Kidney Stones (Nephrolithiasis)
A Frequent and Painful Consequence of Hyperoxaluria
The sharp onset of excruciating pain in the back, abdomen or side part of the body, accompanied by chills, nausea, vomiting and blood in the urine are the most common symptoms of a kidney stone, also known as nephrolithiasis. The kidney stone may take hours to days to pass or require surgical removal if it is too large to pass on its own. Obstruction caused by stones can lead to kidney failure and, in rare cases, surgical removal of the kidney (nephrectomy).
Kidney stones are composed of crystal deposits that form when there is an excess of certain substances in the urine, such as oxalate, cystine or calcium. About 70% to 80% of kidney stones are made of calcium oxalate1 and may be due to hyperoxaluria, a metabolic disorder caused by excess oxalate in the body.
Kidney stones are the most costly nonmalignant urological disease in the United States, accounting for over 3 million office visits and over 1 million emergency room visits annually. In 2006, the cost of managing kidney stones was estimated to be approximately $10 billion per year.2
Kidney stones are common, as ~10% of the population in the United States will experience a kidney stone at some point in their lives.3 Kidney stones can present at any age in both men and women regardless of race or ethnicity. According to the NIDDK-funded study Urological Diseases in America, kidney stone prevalence has increased by 50% in the past decade.4 Furthermore, an estimated 35% to 40% of patients have more than one kidney stone within 5 years of their initial diagnosis.5
The rising prevalence can also be attributed to changes in the underlying demographics of kidney stone formers. The greatest rates of increase were observed among adolescents, women and African-Americans. A study by Dr. Dwyer et al. found the incidence rate increased 4% per calendar year over a 25-year period, most significantly in adolescents.6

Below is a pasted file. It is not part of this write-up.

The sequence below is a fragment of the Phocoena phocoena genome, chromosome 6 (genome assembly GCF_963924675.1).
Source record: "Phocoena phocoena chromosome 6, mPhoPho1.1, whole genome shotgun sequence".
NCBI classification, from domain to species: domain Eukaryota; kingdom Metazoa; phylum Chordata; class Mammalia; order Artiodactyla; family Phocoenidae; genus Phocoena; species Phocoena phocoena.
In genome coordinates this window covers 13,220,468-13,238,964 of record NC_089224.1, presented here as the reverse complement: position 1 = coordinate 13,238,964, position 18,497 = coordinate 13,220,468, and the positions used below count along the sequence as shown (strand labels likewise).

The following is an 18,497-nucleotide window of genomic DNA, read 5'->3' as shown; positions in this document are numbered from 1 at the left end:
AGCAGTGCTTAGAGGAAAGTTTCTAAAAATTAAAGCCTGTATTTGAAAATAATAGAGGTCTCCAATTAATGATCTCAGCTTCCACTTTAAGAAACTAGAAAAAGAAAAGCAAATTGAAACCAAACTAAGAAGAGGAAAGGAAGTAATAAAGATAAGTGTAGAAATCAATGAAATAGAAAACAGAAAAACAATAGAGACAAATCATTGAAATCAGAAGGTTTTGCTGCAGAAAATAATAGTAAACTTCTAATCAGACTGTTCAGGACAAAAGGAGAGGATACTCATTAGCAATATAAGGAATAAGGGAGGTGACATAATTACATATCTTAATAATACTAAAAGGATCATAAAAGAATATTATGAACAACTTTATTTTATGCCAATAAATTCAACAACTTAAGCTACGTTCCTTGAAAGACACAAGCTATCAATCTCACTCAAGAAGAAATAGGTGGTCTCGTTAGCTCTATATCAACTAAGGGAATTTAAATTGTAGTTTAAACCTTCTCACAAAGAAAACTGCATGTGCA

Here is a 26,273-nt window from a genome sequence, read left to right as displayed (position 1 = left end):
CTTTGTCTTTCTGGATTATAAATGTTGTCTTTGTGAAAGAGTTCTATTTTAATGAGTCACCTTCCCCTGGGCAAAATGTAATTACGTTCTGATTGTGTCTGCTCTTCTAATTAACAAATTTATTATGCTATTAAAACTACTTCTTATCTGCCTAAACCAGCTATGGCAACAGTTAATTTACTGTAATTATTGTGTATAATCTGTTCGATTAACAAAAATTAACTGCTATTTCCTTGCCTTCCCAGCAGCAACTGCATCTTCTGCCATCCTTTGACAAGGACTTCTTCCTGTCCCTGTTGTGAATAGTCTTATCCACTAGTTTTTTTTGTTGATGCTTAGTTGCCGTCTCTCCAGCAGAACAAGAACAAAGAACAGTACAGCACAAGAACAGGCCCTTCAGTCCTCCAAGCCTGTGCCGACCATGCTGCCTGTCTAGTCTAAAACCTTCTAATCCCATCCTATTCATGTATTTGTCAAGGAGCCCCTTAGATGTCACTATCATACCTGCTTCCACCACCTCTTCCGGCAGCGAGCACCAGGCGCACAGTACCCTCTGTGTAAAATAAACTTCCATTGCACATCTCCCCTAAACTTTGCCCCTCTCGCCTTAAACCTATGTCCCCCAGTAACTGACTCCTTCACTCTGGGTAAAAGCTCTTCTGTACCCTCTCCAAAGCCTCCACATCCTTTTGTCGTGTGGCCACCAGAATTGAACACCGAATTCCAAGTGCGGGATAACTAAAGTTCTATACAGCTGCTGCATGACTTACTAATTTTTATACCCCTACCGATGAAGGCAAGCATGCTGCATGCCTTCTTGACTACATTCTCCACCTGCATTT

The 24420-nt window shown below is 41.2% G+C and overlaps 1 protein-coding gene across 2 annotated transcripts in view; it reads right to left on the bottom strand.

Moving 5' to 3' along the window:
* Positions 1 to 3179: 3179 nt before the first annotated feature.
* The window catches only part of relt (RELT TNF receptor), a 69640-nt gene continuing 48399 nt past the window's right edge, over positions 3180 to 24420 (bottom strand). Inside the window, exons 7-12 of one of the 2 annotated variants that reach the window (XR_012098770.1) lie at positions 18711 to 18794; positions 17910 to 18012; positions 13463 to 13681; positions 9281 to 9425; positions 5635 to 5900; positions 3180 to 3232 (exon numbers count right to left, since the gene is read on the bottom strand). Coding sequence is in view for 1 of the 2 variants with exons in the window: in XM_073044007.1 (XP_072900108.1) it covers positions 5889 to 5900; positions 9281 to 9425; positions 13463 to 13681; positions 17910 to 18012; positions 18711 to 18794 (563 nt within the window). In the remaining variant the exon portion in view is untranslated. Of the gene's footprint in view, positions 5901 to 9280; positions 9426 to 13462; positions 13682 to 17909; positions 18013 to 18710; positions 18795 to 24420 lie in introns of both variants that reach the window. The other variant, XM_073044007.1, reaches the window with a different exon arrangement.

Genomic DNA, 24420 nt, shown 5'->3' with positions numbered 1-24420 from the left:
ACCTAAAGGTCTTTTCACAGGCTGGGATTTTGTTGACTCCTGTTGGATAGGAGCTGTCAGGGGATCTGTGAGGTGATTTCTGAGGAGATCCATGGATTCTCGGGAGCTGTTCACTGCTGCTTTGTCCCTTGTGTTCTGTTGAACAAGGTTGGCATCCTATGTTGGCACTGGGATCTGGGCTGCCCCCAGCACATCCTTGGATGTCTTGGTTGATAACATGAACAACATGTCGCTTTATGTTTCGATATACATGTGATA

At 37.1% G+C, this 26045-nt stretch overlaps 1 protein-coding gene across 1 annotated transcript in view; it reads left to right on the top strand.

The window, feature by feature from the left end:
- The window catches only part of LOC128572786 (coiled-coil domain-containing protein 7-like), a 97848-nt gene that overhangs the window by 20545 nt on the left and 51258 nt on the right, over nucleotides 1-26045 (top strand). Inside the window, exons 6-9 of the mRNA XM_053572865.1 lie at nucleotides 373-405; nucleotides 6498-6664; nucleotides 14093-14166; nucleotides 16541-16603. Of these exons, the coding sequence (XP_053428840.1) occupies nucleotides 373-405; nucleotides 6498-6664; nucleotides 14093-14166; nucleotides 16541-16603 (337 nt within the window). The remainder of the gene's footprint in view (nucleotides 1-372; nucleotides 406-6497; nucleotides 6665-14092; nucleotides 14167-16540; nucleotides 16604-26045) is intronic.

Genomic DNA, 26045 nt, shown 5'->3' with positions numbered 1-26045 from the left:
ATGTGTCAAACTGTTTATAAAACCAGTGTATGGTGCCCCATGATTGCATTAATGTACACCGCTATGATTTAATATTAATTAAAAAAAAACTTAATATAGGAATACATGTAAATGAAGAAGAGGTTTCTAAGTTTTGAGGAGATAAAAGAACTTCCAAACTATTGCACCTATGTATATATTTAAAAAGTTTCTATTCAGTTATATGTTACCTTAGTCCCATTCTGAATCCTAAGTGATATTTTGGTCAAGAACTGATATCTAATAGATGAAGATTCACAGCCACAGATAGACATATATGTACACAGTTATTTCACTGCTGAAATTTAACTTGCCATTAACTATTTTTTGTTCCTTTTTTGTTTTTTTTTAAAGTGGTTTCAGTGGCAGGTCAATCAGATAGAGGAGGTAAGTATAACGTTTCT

This increase in kidney stones may be related to the higher prevalence of obesity and diabetes, which have been associated with kidney stones. In addition to metabolic complications, emerging data indicates that kidney stones may also be associated with elevated risk of cardiovascular outcomes such as coronary heart disease, stroke and vascular calcification.7,8
1. Coe FL, Evan A, Worcester E. Kidney stone disease. Journal of Clinical Investigation. 2005;115(10):2598-2608.
2. Urologic Diseases in America 2012. Table 14-47 Healthcare Cost and Utilization Project, National Ambulatory Medical Care Survey, National Hospital Ambulatory Medical Care Survey, i3 Claims Database; 2002- 2006.
3. Asplin JR, Favus MJ, Coe FL. Nephrolithiasis. In: Brenner BM, ed. Brenner and Rector's the kidney. 5th ed. Philadelphia: Saunders, 1996: 1893-935
4. Scales CD Jr., Smith AC, Hanley JM, Saigal CS; Urologic Diseases in America Project: Prevalence of kidney stones in the United States. Eur Urol 62: 160–165, 2012
5. Curhan GC. Diagnosis and acute management of suspected nephrolithiasis in adults. In: UpToDate, Forman JP (Ed), UpToDate, Waltham MA.
6. Dwyer ME. Temporal trends in incidence of kidney stones among children: a 25-year population based study. J Urol. 2012 Jul;188(1):247-52.
7. Liu, Yanqiong et al. Kidney Stones and Cardiovascular Risk: A Meta-analysis of Cohort Studies. American Journal of Kidney Diseases , Volume 64 , Issue 3 , 402 – 410.
8. Shavit L. Vascular Calcification and Bone Mineral Density in Recurrent Kidney Stone Formers February 06, 2015 vol. 10 no. 2 278-285.